Kirkman Corp. v. Owens

Annotate this Case
[Civ. No. 7000. Third Dist. Jan. 4, 1944.]

KIRKMAN CORPORATION (a Corporation), Appellant, v. VERNON P. OWENS et al., Respondents.

COUNSEL

J. Kingsley Chadeayne for Appellant.

Floyd H. Bowers for Respondents.

OPINION

SCHOTTKY, J. pro tem.

Appellant corporation commenced an action against respondents, who were copartners, alleging that it had since February 1, 1941, been the owner of certain nursery stock, that prior to February 2, 1943, respondents [62 Cal. App. 2d 195] came into possession of said nursery stock; that appellant was at all times entitled to the possession of said nursery stock and demanded possession thereof from respondents, but that respondents refused to deliver same to appellant; and that by reason of the conversion of said nursery stock by respondents, appellant had been damaged in the sum of $5,000.

Respondents denied all the material allegations of the complaint and also set up as a special defense that they had performed labor and furnished materials in the growing, irrigating, cultivation, fertilizing, digging, hauling, sorting and preserving of said nursery stock from May, 1942, to the filing of complaint (Feb. 16, 1943), and that they were detaining said nursery stock by virtue of a lien for such labor and material under section 3051 of the Civil Code. Respondents set forth as an additional defense that appellant's claim of ownership was based upon a certain written contract between it and one M. Nishimura, a minor of eighteen years, and that said minor had disaffirmed said contract with appellant and appellant had no lawful claim to said nursery stock.

Following the trial of the action, the court found that it was not true that plaintiff was the owner of the nursery stock; that prior to February 5, 1943, respondents lawfully came into possession of same, that on February 5th and also on or about February 9, 1943, appellant demanded possession thereof but respondents refused to deliver it to appellant, but it was not true that respondents on February 2, 1943, or at any other time converted said nursery stock; that it was not true that appellant had been damaged in the sum of $5,000, or any other sum. The court found further that during the period between May 11, 1942, and the filing of the complaint, respondents had at the special instance and request of appellant performed the labor and furnished the materials specified in the special defense as hereinbefore set forth, of the reasonable value of $1,044.64, and that respondents had detained said nursery stock under a valid claim of lien for said labor and materials and had offered to deliver said nursery stock to appellant upon payment of the amount of their said claim, but that appellant had refused to pay said claim or any part thereof; that all right or title of appellant in said nursery stock is subordinate to the claim of lien of respondents. The conclusions of law were that appellant corporation should take nothing by reason of said action and that respondents [62 Cal. App. 2d 196] should have judgment for their costs. Judgment was entered accordingly and this appeal is from said judgment.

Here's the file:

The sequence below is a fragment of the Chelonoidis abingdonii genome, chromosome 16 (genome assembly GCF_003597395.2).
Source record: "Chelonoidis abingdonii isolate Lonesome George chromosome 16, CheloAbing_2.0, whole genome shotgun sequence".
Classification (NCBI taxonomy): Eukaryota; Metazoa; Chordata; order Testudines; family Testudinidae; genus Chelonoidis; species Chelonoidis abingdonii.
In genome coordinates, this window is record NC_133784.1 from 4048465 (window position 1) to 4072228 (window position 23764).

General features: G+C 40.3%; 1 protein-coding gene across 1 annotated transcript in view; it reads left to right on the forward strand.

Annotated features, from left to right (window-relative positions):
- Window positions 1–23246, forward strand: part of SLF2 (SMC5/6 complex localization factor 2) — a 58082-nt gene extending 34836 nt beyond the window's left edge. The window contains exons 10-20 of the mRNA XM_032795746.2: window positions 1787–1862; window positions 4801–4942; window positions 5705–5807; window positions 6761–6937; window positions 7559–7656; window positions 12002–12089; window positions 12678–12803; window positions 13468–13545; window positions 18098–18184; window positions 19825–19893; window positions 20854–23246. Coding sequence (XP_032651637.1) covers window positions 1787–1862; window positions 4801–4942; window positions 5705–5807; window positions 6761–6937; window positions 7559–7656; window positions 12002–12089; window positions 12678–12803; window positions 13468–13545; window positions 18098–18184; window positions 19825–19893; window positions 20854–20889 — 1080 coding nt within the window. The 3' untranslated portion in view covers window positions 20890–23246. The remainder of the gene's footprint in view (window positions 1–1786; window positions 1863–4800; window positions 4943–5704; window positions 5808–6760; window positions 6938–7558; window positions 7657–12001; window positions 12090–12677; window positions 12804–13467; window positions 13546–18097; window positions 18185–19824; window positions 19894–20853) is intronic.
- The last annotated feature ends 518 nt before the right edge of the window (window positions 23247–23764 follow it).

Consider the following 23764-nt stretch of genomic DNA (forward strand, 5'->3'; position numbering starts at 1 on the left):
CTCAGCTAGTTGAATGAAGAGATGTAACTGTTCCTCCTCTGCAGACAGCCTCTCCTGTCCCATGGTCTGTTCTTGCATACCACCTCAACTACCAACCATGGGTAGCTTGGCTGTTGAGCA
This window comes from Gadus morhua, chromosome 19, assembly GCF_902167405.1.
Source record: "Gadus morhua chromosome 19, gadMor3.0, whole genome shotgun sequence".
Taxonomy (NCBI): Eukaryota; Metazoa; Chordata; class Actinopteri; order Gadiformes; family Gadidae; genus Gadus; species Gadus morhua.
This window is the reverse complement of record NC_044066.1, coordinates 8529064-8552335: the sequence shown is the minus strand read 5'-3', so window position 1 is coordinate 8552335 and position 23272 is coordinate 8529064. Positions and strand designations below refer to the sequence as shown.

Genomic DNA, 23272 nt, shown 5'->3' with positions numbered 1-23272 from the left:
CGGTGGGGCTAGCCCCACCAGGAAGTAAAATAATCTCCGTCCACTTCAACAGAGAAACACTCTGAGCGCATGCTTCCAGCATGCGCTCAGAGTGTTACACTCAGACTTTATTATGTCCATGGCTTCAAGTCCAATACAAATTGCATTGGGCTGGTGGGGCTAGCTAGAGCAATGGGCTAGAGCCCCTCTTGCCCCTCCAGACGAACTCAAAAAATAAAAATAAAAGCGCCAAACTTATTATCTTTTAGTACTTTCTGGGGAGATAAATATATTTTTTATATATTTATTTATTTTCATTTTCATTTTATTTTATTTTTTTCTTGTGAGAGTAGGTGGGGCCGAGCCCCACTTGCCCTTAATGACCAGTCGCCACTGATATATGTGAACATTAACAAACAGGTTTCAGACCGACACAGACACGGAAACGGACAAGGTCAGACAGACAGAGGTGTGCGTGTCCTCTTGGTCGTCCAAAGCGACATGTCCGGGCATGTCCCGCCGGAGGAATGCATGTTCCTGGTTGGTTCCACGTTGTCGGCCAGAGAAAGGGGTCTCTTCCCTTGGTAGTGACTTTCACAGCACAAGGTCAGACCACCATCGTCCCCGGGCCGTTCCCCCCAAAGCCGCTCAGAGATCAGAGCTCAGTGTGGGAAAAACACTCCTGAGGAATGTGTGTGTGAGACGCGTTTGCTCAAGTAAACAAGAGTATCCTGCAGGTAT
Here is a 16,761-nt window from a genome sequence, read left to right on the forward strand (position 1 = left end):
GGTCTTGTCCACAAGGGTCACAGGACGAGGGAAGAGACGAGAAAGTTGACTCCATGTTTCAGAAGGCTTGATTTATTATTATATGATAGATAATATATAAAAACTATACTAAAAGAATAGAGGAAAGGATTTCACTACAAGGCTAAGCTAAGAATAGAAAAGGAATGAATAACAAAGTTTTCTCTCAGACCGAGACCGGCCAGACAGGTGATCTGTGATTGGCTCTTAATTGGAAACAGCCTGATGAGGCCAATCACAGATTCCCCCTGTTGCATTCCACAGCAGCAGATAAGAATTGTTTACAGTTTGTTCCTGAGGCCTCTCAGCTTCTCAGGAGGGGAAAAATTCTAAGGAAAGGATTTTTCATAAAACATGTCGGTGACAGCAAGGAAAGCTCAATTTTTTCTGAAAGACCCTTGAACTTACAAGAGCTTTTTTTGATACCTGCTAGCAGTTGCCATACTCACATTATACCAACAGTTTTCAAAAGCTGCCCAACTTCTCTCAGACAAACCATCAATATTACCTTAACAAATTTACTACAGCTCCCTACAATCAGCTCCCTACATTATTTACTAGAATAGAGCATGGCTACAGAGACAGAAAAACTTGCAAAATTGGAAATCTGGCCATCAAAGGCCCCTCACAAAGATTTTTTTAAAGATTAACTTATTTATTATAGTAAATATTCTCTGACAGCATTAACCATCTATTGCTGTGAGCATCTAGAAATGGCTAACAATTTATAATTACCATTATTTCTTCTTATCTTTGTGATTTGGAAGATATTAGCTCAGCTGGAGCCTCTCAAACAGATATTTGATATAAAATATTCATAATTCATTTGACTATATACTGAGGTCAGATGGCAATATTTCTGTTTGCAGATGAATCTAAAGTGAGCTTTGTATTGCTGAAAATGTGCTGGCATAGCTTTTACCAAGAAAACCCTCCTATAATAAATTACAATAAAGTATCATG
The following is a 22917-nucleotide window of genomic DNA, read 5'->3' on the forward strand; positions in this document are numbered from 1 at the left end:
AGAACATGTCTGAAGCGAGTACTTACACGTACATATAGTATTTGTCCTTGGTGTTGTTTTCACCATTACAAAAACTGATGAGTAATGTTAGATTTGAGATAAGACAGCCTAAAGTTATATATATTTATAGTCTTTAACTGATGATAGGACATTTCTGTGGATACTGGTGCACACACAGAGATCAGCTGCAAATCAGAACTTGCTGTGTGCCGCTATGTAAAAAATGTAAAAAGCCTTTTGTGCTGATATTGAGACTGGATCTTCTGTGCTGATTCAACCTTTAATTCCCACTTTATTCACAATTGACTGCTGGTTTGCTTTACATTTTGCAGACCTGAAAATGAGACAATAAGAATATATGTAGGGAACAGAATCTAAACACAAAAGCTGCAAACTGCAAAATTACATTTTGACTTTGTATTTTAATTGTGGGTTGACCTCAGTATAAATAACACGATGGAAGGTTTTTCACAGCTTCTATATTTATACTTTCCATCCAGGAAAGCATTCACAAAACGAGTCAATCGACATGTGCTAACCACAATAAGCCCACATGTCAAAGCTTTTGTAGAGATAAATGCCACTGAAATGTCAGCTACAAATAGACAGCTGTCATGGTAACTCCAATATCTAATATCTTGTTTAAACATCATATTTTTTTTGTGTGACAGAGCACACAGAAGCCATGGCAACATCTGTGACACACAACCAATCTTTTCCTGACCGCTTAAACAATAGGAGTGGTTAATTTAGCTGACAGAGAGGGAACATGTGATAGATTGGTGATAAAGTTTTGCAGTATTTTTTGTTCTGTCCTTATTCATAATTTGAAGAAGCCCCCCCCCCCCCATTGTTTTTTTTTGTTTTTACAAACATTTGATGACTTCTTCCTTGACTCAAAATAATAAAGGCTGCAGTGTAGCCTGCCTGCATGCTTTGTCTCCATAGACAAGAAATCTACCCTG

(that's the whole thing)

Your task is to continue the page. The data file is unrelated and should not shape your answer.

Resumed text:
We glean from the evidence in the case that appellant entered into a contract with the Nishimuras, father and son, under which the former was to furnish seeds for the growing of special nursery root stock; that the Nishimuras were to plant said seeds and raise the stock on land occupied by them, and, at the proper time, bud same to peaches, etc., with buds furnished by appellant; that title to the said nursery stock was at all times to remain in appellant, and at the proper time the budded trees were to be delivered to appellant; that before this contract was fully performed the Japanese were evacuated, and the Nishimuras leased to respondents all of their land except a portion upon which the nursery stock in controversy was growing; that thereafter respondents took care of said nursery stock, and eventually dug same and "heeled it in" at Smyth's nursery yards, where further labor was performed upon it; that appellant eventually demanded delivery of said stock to it, but that respondents refused to make delivery until paid the sum of $1,044.64 which they claimed on account of labor and materials furnished by them, in the growing, preserving, digging, hauling and caring for same from the time of the evacuation of the Japanese to date; that appellant refused to pay the amount claimed by respondents or any amount other than $14, claiming that respondents had undertaken to complete the contract entered into by appellant with the Nishimuras, and that, as appellant had made certain money advances to the Nishimuras, there was a balance of but $14 unpaid under said contract. Respondents denied that they had assumed to perform that contract and contended that at appellant's request they had performed the services and made the expenditures for which they claimed compensation. They therefore claimed a lien upon said nursery stock and refused delivery of same to appellant. Appellant then commenced this action. Respondents made no claim of ownership of said nursery stock and in fact conceded in their written lien that appellant was the owner or reputed owner of same; and no one else has laid claim to same.